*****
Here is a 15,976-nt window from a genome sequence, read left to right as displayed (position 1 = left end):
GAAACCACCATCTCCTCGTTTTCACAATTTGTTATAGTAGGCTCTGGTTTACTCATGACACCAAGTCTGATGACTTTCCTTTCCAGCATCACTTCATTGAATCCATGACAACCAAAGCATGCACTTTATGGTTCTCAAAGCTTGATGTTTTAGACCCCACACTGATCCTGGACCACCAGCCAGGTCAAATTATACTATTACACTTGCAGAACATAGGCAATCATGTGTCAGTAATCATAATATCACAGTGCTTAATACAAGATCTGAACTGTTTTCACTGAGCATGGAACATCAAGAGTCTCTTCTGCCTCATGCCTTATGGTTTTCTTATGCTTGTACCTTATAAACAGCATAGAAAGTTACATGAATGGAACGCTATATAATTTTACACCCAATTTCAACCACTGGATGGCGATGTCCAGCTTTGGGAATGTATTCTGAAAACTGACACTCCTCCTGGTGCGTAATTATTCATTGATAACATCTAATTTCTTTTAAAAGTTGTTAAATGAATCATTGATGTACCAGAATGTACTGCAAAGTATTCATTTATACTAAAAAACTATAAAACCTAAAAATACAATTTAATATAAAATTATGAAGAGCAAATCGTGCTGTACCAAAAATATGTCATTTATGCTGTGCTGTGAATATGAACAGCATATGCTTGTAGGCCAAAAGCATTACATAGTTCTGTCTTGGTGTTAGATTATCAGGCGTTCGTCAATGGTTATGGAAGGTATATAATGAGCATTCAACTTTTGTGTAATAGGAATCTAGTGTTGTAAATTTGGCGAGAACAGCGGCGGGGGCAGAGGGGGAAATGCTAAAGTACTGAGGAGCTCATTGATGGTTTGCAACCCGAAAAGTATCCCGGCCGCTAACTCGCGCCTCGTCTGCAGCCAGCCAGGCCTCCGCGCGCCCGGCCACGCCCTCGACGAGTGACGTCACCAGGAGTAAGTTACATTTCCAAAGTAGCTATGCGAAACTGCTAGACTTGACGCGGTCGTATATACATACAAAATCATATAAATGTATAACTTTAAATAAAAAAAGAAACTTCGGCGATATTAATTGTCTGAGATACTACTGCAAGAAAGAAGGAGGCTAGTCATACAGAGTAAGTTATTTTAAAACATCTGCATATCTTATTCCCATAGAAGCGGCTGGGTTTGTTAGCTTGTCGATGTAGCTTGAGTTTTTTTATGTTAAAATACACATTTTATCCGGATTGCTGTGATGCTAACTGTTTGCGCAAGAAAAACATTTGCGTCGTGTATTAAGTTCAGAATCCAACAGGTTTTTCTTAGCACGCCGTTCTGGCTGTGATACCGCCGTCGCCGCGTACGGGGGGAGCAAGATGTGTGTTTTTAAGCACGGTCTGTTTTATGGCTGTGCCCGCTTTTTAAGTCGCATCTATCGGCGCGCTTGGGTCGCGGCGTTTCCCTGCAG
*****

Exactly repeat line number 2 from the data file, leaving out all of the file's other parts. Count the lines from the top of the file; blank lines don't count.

GAAACCACCATCTCCTCGTTTTCACAATTTGTTATAGTAGGCTCTGGTTTACTCATGACACCAAGTCTGATGACTTTCCTTTCCAGCATCACTTCATTGAATCCATGACAACCAAAGCATGCACTTTATGGTTCTCAAAGCTTGATGTTTTAGACCCCACACTGATCCTGGACCACCAGCCAGGTCAAATTATACTATTACACTTGCAGAACATAGGCAATCATGTGTCAGTAATCATAATATCACAGTGCTTAATACAAGATCTGAACTGTTTTCACTGAGCATGGAACATCAAGAGTCTCTTCTGCCTCATGCCTTATGGTTTTCTTATGCTTGTACCTTATAAACAGCATAGAAAGTTACATGAATGGAACGCTATATAATTTTACACCCAATTTCAACCACTGGATGGCGATGTCCAGCTTTGGGAATGTATTCTGAAAACTGACACTCCTCCTGGTGCGTAATTATTCATTGATAACATCTAATTTCTTTTAAAAGTTGTTAAATGAATCATTGATGTACCAGAATGTACTGCAAAGTATTCATTTATACTAAAAAACTATAAAACCTAAAAATACAATTTAATATAAAATTATGAAGAGCAAATCGTGCTGTACCAAAAATATGTCATTTATGCTGTGCTGTGAATATGAACAGCATATGCTTGTAGGCCAAAAGCATTACATAGTTCTGTCTTGGTGTTAGATTATCAGGCGTTCGTCAATGGTTATGGAAGGTATATAATGAGCATTCAACTTTTGTGTAATAGGAATCTAGTGTTGTAAATTTGGCGAGAACAGCGGCGGGGGCAGAGGGGGAAATGCTAAAGTACTGAGGAGCTCATTGATGGTTTGCAACCCGAAAAGTATCCCGGCCGCTAACTCGCGCCTCGTCTGCAGCCAGCCAGGCCTCCGCGCGCCCGGCCACGCCCTCGACGAGTGACGTCACCAGGAGTAAGTTACATTTCCAAAGTAGCTATGCGAAACTGCTAGACTTGACGCGGTCGTATATACATACAAAATCATATAAATGTATAACTTTAAATAAAAAAAGAAACTTCGGCGATATTAATTGTCTGAGATACTACTGCAAGAAAGAAGGAGGCTAGTCATACAGAGTAAGTTATTTTAAAACATCTGCATATCTTATTCCCATAGAAGCGGCTGGGTTTGTTAGCTTGTCGATGTAGCTTGAGTTTTTTTATGTTAAAATACACATTTTATCCGGATTGCTGTGATGCTAACTGTTTGCGCAAGAAAAACATTTGCGTCGTGTATTAAGTTCAGAATCCAACAGGTTTTTCTTAGCACGCCGTTCTGGCTGTGATACCGCCGTCGCCGCGTACGGGGGGAGCAAGATGTGTGTTTTTAAGCACGGTCTGTTTTATGGCTGTGCCCGCTTTTTAAGTCGCATCTATCGGCGCGCTTGGGTCGCGGCGTTTCCCTGCAG